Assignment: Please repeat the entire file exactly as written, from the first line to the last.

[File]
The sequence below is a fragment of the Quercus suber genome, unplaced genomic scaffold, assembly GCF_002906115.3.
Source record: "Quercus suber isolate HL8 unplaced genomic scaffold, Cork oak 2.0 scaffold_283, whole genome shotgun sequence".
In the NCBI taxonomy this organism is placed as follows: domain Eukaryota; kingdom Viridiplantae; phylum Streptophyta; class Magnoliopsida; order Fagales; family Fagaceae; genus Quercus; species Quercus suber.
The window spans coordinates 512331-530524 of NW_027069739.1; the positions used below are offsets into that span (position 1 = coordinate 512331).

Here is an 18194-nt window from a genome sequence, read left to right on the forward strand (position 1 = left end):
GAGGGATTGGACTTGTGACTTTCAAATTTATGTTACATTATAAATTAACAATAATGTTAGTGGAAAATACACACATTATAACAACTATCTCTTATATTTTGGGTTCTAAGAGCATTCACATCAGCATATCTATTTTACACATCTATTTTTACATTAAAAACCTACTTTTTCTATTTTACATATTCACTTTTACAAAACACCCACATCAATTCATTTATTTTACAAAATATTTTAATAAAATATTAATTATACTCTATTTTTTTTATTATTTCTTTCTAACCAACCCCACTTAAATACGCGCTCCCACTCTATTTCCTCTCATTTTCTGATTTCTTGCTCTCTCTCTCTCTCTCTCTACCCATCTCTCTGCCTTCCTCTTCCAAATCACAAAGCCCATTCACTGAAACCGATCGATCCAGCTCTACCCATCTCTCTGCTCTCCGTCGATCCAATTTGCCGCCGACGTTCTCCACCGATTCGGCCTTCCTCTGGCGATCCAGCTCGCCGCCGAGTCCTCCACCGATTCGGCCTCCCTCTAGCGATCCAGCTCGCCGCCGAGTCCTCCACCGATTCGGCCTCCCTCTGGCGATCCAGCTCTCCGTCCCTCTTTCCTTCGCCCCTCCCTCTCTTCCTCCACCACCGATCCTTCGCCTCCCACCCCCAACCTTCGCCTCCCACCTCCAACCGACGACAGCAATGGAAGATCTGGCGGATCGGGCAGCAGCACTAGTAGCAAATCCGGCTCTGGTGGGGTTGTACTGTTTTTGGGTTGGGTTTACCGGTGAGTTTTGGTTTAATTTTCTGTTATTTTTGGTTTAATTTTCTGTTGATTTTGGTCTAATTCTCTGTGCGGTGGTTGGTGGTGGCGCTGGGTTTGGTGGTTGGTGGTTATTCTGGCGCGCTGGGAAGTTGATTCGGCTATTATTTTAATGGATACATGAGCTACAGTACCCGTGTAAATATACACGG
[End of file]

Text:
The sequence below is a fragment of the Quercus suber genome, unplaced genomic scaffold, assembly GCF_002906115.3.
Source record: "Quercus suber isolate HL8 unplaced genomic scaffold, Cork oak 2.0 scaffold_283, whole genome shotgun sequence".
In the NCBI taxonomy this organism is placed as follows: domain Eukaryota; kingdom Viridiplantae; phylum Streptophyta; class Magnoliopsida; order Fagales; family Fagaceae; genus Quercus; species Quercus suber.
The window spans coordinates 512331-530524 of NW_027069739.1; the positions used below are offsets into that span (position 1 = coordinate 512331).

Here is an 18194-nt window from a genome sequence, read left to right on the forward strand (position 1 = left end):
GAGGGATTGGACTTGTGACTTTCAAATTTATGTTACATTATAAATTAACAATAATGTTAGTGGAAAATACACACATTATAACAACTATCTCTTATATTTTGGGTTCTAAGAGCATTCACATCAGCATATCTATTTTACACATCTATTTTTACATTAAAAACCTACTTTTTCTATTTTACATATTCACTTTTACAAAACACCCACATCAATTCATTTATTTTACAAAATATTTTAATAAAATATTAATTATACTCTATTTTTTTTATTATTTCTTTCTAACCAACCCCACTTAAATACGCGCTCCCACTCTATTTCCTCTCATTTTCTGATTTCTTGCTCTCTCTCTCTCTCTCTCTACCCATCTCTCTGCCTTCCTCTTCCAAATCACAAAGCCCATTCACTGAAACCGATCGATCCAGCTCTACCCATCTCTCTGCTCTCCGTCGATCCAATTTGCCGCCGACGTTCTCCACCGATTCGGCCTTCCTCTGGCGATCCAGCTCGCCGCCGAGTCCTCCACCGATTCGGCCTCCCTCTAGCGATCCAGCTCGCCGCCGAGTCCTCCACCGATTCGGCCTCCCTCTGGCGATCCAGCTCTCCGTCCCTCTTTCCTTCGCCCCTCCCTCTCTTCCTCCACCACCGATCCTTCGCCTCCCACCCCCAACCTTCGCCTCCCACCTCCAACCGACGACAGCAATGGAAGATCTGGCGGATCGGGCAGCAGCACTAGTAGCAAATCCGGCTCTGGTGGGGTTGTACTGTTTTTGGGTTGGGTTTACCGGTGAGTTTTGGTTTAATTTTCTGTTATTTTTGGTTTAATTTTCTGTTGATTTTGGTCTAATTCTCTGTGCGGTGGTTGGTGGTGGCGCTGGGTTTGGTGGTTGGTGGTTATTCTGGCGCGCTGGGAAGTTGATTCGGCTATTATTTTAATGGATACATGAGCTACAGTACCCGTGTAAATATACACGG